Since EdTech platforms do not replace traditional education, it is natural for parents to cancel their subscriptions if they are able to find cheaper alternatives in offline mode.

Lack of attention to school results

Another cause for the collapse of the growth trajectory of EdTech startups is that these companies are more profitability driven than on education. Many EdTech companies would embrace clickbait advertising or spend huge amounts of money on celebrity ads to trick parents into believing the artificially created demands for these online programs. Such an extent of the commodification of education makes it hard to believe that these online platforms or courses are developed in the best interests of children.

In addition, parents also have struggle to obtain the required teaching materials, which leads to a drop in their child’s grades. In India, there are different school boards and each has its own curricula. However, some EdTech platforms only provide materials for one of these programs, such as the Central Board for Secondary Education (CBSE), claiming that it will benefit students when taking entrance exams. This is because there are no regulations on course content, material provision, and certification, leading to a disparity in quality between different EdTech platforms.

As a result, to reduce costs and sell their courses, EdTech companies will choose a more popular curriculum and teach these study materials to as many students as possible, even if they are studying a different curriculum. Aiming to maximize profits, they end up forgetting that there is no “one size fits all” approach to education.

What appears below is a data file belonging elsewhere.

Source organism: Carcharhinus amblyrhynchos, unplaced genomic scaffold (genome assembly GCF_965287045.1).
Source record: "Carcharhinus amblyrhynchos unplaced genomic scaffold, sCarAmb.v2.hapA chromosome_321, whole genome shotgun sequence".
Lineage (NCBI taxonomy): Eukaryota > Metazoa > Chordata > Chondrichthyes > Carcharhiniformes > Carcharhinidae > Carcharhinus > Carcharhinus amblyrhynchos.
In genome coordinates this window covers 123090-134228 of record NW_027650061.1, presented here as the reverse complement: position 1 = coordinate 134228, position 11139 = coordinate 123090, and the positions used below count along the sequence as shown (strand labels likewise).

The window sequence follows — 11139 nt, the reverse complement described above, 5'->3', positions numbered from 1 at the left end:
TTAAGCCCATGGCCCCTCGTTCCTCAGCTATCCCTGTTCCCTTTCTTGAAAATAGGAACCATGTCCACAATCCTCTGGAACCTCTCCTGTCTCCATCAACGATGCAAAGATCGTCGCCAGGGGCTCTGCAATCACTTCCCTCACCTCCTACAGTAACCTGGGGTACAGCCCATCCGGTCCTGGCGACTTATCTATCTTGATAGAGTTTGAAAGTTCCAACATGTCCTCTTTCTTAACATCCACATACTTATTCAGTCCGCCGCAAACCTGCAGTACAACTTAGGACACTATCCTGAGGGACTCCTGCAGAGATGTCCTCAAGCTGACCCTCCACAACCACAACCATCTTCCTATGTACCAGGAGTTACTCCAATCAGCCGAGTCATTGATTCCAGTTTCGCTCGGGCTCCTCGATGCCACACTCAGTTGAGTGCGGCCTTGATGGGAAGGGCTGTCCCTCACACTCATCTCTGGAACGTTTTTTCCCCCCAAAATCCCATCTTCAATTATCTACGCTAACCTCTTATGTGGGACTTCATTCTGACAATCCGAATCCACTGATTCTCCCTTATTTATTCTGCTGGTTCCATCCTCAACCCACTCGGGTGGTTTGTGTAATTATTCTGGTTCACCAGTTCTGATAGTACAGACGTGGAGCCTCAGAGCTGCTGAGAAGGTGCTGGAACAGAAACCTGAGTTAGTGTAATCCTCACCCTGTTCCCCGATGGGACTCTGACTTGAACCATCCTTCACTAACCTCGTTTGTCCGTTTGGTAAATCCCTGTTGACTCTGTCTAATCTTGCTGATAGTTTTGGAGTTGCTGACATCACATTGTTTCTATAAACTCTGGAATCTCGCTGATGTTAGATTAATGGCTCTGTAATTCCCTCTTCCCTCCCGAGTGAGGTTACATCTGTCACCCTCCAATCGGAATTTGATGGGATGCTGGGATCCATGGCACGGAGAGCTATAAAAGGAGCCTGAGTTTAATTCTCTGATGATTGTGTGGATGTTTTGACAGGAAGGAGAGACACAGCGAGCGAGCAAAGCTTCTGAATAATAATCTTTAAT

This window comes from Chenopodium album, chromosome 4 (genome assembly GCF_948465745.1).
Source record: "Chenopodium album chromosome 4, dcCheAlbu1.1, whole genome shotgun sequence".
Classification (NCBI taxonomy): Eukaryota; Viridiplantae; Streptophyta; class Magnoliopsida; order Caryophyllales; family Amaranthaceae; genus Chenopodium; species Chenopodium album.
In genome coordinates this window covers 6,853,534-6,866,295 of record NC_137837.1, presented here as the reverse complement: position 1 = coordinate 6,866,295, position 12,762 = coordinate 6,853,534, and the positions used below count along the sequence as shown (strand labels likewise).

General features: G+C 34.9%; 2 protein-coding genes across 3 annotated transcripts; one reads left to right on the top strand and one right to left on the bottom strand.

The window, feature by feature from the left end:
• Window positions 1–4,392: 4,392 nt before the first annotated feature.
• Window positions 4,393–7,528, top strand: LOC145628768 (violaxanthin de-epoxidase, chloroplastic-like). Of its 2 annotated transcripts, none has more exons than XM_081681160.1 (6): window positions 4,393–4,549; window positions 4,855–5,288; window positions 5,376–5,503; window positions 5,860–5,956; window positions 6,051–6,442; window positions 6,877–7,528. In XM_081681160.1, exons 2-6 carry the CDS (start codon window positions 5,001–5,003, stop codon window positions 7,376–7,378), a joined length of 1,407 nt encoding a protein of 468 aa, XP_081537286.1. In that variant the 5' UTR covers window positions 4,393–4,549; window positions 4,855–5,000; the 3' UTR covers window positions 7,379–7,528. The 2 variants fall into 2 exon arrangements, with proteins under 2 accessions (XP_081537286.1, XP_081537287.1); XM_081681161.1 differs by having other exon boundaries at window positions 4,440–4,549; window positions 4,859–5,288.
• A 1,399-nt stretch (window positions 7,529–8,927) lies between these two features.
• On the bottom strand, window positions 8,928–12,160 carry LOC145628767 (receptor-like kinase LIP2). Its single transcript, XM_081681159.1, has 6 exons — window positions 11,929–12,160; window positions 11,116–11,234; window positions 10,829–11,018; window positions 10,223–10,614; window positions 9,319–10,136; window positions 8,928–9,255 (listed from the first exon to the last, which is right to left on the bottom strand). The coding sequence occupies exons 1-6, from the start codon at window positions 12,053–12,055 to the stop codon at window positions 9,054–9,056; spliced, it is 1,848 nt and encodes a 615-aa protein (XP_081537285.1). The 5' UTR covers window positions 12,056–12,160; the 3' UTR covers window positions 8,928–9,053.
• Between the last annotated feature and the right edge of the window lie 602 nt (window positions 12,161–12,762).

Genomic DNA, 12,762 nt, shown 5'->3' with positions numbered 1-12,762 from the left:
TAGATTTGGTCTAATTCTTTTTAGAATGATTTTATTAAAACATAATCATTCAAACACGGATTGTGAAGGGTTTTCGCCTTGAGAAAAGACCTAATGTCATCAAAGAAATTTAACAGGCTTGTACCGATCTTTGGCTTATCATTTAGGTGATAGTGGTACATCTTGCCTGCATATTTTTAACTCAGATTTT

What is the future of EdTech in India?

All of these factors show us that there is a need for change in the way EdTech companies operate. Understanding that students desire a more interactive approach to learning,

EdTech companies are also extending their services to offline mode. For example, Byju’s acquired the medical entrance preparation institute, Aakash Educational Services, for US$1 billion in 2021. In the same vein, Unacademy has launched an offline center in Kota, Rajasthan. It also plans to open other centers in Jaipur, Bengaluru, Chandigarh, Ahmedabad, Patna, Pune and Delhi-NCR.

Sign out requires a lot of investment in physical infrastructure and even require these companies to hire additional staff to keep their operations offline. While this may be a lot of expense upfront, it could actually help EdTech startups build trust with their customers and retain them for the long term.

Relying on opportunistic growth is not sustainable. Whether these EdTech startups will continue to shrink or survive the recent crisis depends on how they choose to address their shortcomings while remaining profitable. Ultimately, education comes down to what students need, and everyone deserves a quality and equitable education.

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Header image courtesy of Pixabay